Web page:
Polyphor is closing its failed phase 3 breast cancer clinical trial and planning to lay off staff to lower its costs. The Swiss biotech said its “initial” restructuring will affect 29 positions and it is continuing a strategic assessment.
Late last month, Polyphor revealed the comprehensive failure of its CXCR4 Inhibitor balixafortide in a phase 3 clinical trial of patients with HER2-negative, locally recurrent or metastatic breast cancer. The failure of balixafortide, the only clinical-phase asset in Polyphor’s internal pipeline, triggered the start of a strategic assessment of the future of the company.
The assessment is ongoing, and the board still plans to provide an update by the end of the month. However, further analysis of the phase 3 data has persuaded Polyphor to take some actions before the results of the strategic assessment are available.
Polyphor is stopping the phase 3 trial in response to the objective response and clinical benefit rate. Against those endpoints, the cohort of patients who received balixafortide and Halaven performed worse numerically than the control arm that got the approved Eisai drug as a monotherapy. Having performed a thorough analysis, Polyphor has failed to find a reason to continue the study.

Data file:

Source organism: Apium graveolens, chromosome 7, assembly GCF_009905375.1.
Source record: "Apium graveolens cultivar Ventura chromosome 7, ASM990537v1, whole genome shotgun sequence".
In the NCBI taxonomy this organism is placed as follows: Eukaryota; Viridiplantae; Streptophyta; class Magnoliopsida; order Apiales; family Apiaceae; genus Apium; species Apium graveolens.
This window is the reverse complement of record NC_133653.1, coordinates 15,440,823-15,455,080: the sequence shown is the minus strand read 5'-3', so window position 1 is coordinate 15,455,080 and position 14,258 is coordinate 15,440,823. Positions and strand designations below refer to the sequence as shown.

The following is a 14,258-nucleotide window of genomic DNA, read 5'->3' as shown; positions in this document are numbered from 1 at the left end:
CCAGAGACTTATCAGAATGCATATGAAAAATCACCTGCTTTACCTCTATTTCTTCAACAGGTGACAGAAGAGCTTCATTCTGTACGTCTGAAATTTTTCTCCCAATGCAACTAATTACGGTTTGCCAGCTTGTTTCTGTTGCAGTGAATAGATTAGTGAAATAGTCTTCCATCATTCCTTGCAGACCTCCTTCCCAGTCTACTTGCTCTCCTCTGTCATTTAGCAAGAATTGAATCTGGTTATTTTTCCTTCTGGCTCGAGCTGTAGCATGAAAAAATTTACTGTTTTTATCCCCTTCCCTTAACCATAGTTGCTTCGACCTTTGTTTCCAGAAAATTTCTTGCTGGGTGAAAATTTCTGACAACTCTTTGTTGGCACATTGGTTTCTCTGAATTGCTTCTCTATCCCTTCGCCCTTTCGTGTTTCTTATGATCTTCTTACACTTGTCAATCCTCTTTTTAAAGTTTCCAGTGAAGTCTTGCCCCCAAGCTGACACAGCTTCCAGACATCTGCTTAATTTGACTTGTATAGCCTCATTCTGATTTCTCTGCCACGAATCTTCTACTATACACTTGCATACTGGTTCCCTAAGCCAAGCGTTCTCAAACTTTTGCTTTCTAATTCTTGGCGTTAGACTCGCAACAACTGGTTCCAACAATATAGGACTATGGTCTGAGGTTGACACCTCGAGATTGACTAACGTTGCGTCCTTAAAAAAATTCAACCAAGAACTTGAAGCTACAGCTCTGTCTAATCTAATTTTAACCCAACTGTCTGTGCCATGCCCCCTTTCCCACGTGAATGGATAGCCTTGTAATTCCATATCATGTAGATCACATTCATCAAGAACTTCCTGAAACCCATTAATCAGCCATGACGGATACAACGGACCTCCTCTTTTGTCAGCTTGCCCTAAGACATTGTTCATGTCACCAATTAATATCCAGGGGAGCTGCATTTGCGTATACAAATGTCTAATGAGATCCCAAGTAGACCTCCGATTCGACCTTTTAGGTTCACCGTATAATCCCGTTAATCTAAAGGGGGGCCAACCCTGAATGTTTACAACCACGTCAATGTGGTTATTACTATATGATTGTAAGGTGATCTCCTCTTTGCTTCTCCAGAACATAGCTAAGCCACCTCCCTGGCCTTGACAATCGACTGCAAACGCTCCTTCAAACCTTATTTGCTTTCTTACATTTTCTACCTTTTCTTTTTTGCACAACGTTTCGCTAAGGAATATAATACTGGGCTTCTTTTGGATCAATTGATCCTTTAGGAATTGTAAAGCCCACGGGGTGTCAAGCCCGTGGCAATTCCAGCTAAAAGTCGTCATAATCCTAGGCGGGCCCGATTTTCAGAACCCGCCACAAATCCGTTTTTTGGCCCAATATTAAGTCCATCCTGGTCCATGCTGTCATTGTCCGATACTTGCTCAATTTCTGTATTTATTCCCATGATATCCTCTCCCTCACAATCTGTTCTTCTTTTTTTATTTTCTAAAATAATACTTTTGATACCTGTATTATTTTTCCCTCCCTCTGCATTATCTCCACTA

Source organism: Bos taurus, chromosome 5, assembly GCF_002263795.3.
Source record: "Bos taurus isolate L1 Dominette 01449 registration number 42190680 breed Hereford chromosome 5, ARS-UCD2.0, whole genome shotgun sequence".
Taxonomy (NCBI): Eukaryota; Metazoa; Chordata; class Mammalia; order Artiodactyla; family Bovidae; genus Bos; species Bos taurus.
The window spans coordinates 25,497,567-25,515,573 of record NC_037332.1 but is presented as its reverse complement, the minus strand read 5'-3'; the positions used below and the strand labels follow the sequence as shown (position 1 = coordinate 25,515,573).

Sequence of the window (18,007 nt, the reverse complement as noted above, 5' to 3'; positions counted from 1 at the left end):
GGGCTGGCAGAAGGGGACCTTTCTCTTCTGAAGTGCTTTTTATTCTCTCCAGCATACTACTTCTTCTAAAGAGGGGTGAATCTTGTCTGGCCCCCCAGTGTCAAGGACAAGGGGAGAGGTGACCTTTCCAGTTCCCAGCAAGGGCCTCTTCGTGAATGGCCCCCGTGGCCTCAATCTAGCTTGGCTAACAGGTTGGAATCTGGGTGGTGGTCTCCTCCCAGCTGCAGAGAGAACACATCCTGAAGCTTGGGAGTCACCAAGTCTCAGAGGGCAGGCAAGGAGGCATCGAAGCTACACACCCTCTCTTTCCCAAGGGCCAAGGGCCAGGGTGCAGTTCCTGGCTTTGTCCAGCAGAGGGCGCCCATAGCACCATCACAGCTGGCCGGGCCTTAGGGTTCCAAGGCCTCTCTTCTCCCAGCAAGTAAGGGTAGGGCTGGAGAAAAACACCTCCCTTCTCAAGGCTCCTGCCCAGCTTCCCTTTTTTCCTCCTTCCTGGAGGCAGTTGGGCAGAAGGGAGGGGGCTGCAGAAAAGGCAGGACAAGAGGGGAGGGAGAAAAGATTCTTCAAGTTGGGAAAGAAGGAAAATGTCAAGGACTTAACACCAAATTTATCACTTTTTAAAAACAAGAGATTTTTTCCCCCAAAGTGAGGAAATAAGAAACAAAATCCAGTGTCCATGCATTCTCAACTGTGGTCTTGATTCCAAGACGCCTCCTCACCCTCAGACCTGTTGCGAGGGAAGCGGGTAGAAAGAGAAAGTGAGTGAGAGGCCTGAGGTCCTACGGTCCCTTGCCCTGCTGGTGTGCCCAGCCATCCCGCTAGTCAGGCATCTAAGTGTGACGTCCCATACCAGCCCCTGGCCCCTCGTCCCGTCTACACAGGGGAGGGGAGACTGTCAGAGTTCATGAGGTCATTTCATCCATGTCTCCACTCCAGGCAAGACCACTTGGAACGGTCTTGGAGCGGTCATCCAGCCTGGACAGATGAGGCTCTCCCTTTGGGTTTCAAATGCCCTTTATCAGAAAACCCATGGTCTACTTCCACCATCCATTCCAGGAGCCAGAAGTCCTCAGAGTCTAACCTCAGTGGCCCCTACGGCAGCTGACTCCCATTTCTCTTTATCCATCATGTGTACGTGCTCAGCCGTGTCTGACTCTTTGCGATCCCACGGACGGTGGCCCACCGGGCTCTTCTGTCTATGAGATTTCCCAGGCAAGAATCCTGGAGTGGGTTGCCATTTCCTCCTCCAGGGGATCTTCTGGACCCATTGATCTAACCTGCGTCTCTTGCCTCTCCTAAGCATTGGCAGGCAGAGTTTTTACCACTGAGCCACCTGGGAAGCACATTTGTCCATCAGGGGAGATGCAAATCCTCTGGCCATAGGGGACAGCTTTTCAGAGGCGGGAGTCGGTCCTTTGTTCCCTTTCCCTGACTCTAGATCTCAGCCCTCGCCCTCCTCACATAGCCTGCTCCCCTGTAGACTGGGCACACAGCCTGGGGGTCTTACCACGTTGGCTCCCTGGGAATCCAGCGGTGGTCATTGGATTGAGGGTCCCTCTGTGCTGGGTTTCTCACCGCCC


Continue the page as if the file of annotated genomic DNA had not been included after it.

An analysis of the progression-free survival data will take place as the data mature, but Polyphor has dropped plans to assess overall survival. Polyphor said it will not seek marketing approval on the basis of the study.
The failure of balixafortide in phase 3 looks set to cost 29 people their jobs. Polyphor said it plans to “restructure” up to 29 positions. A consultation process with employees is underway. Polyphor called the cuts the “initial” restructuring.
Reducing the headcount will enable Polyphor to stretch out its cash reserves. Polyphor ended 2020 with 34.3 million Swiss francs ($37.3 million) in cash, a sum it said would see it into the third quarter of this year. Prior to the balixafortide failure, Polyphor had planned to start a phase 1 clinical trial of inhaled murepavadin in cystic fibrosis patients in the third quarter.